How to eliminate spam

Luther Martin, Voltage Security

Photo of Luther Martin Industry analysts estimate that spam currently accounts for close to 80 per cent of email messages sent and causes close to £5 billion in economic losses annually. Luther Martin of Voltage Security takes a look at the issue of spam from a fresh perspective and proposes an innovative way of eliminating it once and for all.

The problem with spam is very similar to that of pollution: spammers profit from their activity at the expense of the rest of the population, just like polluters of the environment profit while annoying or endangering others.

So it seems reasonable that our understanding of the economics of pollution may give some insight into the economics of spam. The work of Nobel laureate Ronald Coase is particularly useful for this.

In 1991, Coase was awarded the Bank of Sweden Prize in Economic Sciences in Memory of Alfred Nobel for his contributions to understanding how property rights and transaction costs affect the structure and functioning of an economy.

Coase showed that if we assume that transaction costs are negligible, as long as property rights are clearly defined, the equilibrium that a market will reach does not depend on who initially owns the affected property. All that will change is who profits from the transactions that lead to the equilibrium.

An example of this principle is a locomotive whose coal-burning engine showers sparks over the land that it passes. Reducing the level of sparks emitted is possible but requires that the owner of the train incur the additional costs to purchase some sort of sparkreduction equipment.

To quantify this let's assume that a train normally produces 10 units of sparks, but these can be reduced at a cost of £200 per unit eliminated, and that each unit of sparks does £300 of damage to the land that it passes. So if the train produces 10 units of sparks there will be no additional costs for the owner of the train, and the train will do £3,000 of damage to the land that it passes.

If the train produces no sparks at all, there will be additional costs of £2,000 for the owner of the train, but the train will do no damage to the land that it passes.

If the owner of the train is free to shower sparks over the land that his train passes, the owners of the land will be willing to pay the owner of the train £300 for each unit of sparks that they eliminate. This situation will reach equilibrium where the owners of the land will pay the owner of the train £1,200 to reduce the sparks down to only four units, which the owner of the train will use to finance the modifications to his trains that the reduction in sparks requires.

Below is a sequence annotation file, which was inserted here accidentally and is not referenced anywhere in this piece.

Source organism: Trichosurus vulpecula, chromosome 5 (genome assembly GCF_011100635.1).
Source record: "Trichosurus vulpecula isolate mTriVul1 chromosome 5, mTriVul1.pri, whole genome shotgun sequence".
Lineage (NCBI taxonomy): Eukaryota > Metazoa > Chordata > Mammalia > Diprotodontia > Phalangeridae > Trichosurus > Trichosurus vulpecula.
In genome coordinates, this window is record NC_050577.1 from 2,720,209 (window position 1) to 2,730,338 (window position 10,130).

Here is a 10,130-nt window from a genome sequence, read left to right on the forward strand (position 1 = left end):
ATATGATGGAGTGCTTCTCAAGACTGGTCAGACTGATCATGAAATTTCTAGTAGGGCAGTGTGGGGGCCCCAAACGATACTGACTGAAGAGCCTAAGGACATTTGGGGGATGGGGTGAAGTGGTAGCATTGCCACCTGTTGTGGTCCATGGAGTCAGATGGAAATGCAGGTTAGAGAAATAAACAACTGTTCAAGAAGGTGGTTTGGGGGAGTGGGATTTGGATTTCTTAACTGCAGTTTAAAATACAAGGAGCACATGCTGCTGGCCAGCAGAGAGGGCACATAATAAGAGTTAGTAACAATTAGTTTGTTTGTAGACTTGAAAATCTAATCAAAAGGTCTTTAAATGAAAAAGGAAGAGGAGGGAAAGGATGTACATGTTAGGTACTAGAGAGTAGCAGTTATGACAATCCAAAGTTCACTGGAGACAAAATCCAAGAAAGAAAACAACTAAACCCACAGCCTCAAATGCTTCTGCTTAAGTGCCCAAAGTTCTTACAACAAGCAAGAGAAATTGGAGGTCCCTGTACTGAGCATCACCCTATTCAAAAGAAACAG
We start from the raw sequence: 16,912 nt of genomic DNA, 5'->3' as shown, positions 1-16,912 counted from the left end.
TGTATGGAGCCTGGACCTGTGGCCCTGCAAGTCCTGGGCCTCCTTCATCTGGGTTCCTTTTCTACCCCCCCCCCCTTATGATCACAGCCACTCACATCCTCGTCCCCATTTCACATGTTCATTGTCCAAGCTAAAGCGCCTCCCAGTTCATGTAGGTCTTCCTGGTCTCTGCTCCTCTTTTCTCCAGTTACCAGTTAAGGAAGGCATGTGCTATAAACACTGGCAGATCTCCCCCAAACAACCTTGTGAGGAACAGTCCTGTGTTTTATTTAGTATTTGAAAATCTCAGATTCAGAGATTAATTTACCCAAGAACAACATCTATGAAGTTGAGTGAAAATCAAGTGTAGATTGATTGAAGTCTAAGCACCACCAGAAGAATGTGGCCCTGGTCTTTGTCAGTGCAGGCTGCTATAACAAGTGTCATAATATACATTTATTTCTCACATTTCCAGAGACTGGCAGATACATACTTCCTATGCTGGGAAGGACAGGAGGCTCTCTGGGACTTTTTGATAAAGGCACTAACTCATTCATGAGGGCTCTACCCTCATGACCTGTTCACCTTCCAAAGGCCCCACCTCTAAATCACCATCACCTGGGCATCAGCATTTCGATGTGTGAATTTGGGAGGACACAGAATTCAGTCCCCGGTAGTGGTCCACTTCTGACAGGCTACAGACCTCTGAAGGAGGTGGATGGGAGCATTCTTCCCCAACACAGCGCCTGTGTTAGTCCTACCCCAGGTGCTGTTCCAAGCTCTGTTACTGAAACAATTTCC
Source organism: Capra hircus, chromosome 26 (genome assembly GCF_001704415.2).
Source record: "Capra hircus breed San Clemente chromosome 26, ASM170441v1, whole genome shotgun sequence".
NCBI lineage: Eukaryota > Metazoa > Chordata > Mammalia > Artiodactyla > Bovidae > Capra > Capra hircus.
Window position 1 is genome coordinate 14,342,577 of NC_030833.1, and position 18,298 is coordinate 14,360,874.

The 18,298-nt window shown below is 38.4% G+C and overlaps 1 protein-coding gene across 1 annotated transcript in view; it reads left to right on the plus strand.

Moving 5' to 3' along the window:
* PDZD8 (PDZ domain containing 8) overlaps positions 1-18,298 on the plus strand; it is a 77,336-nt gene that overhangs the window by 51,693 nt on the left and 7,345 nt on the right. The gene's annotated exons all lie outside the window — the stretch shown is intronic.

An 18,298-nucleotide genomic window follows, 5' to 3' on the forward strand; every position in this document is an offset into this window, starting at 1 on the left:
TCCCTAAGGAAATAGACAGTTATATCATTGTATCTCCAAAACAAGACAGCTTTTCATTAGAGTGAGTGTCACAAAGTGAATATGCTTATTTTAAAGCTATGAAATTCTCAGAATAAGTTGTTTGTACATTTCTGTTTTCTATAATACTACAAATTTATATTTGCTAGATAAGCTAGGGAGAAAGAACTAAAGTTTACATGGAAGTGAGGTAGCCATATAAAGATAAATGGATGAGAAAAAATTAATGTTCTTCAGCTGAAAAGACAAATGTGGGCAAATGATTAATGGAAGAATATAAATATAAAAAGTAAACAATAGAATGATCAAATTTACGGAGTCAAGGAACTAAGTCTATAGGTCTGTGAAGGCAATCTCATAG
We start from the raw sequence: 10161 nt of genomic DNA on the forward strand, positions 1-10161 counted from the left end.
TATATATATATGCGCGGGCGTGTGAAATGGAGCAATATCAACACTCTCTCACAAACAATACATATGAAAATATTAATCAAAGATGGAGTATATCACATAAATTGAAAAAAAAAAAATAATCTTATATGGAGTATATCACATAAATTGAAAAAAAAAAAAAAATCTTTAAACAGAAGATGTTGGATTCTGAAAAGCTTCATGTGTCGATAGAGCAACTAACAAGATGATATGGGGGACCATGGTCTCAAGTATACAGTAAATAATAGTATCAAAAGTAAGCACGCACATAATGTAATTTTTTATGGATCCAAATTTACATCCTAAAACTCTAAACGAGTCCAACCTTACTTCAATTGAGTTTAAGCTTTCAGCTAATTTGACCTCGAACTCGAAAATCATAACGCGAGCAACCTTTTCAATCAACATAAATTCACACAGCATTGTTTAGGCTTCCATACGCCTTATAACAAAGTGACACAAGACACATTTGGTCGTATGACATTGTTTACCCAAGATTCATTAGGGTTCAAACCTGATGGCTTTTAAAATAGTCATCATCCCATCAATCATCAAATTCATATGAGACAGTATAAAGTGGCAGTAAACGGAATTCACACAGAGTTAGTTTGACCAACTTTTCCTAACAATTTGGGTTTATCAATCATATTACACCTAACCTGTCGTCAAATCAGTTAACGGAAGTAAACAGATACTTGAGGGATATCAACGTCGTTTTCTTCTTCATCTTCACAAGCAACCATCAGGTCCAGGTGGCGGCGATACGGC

On the other hand if the owner of the land is free to deny the owner of the train the right to shower sparks on his land, then the train owner will be happy to pay the landowner £1,200 to compensate him for his inconvenience, and the landowner will then be happy to endure four units of sparks.

The end result that we arrive at is the same in both cases, with the only difference being who is paying whom. And since both parties prefer the arrangement where four units of sparks are produced to any other, it will be the state that this market eventually reaches.

Coase showed that this will always happen as long as there are no transaction costs. So as long as we have clearly-established property rights, we will reach equilibrium between a polluter and the victims of the pollution and the equilibrium that we will reach will be the same no matter who owns the property rights to the environment.

If we apply this model to spam, we see that spammers are analogous to the train owners and recipients of email are analogous to the owners of the land that the train will damage with its sparks. But in the case of spam, there is no way for spammers and recipients of email to reach an agreement that limits the amount of spam to a mutually acceptable level.

First, there are no property rights to enforce; neither the spammers nor the legitimate users of email can claim any exclusive right to use the internet for messaging. Next, there is no efficient way for spammers to reach an agreement with their victims. Because of this the amount of spam sent remains unchecked by market forces, as does the annoyance suffered by users of email.

Thus Coase's result provides an easy solution to the problem of spam: define ownership of the internet and the rights to use it. Once we do this, market forces will then drive the amount of spam that is sent to an acceptable level, with slight inefficiencies possible due to the transaction costs involved.

And since the equilibrium that the market will reach does not depend on to whom we assign ownership of the internet, we will even end up with the same reduction in spam if we decide to assign the ownership of the internet to the spammers - a truly remarkable result.

For further information please contact Luther Martin on email: martin@voltage.com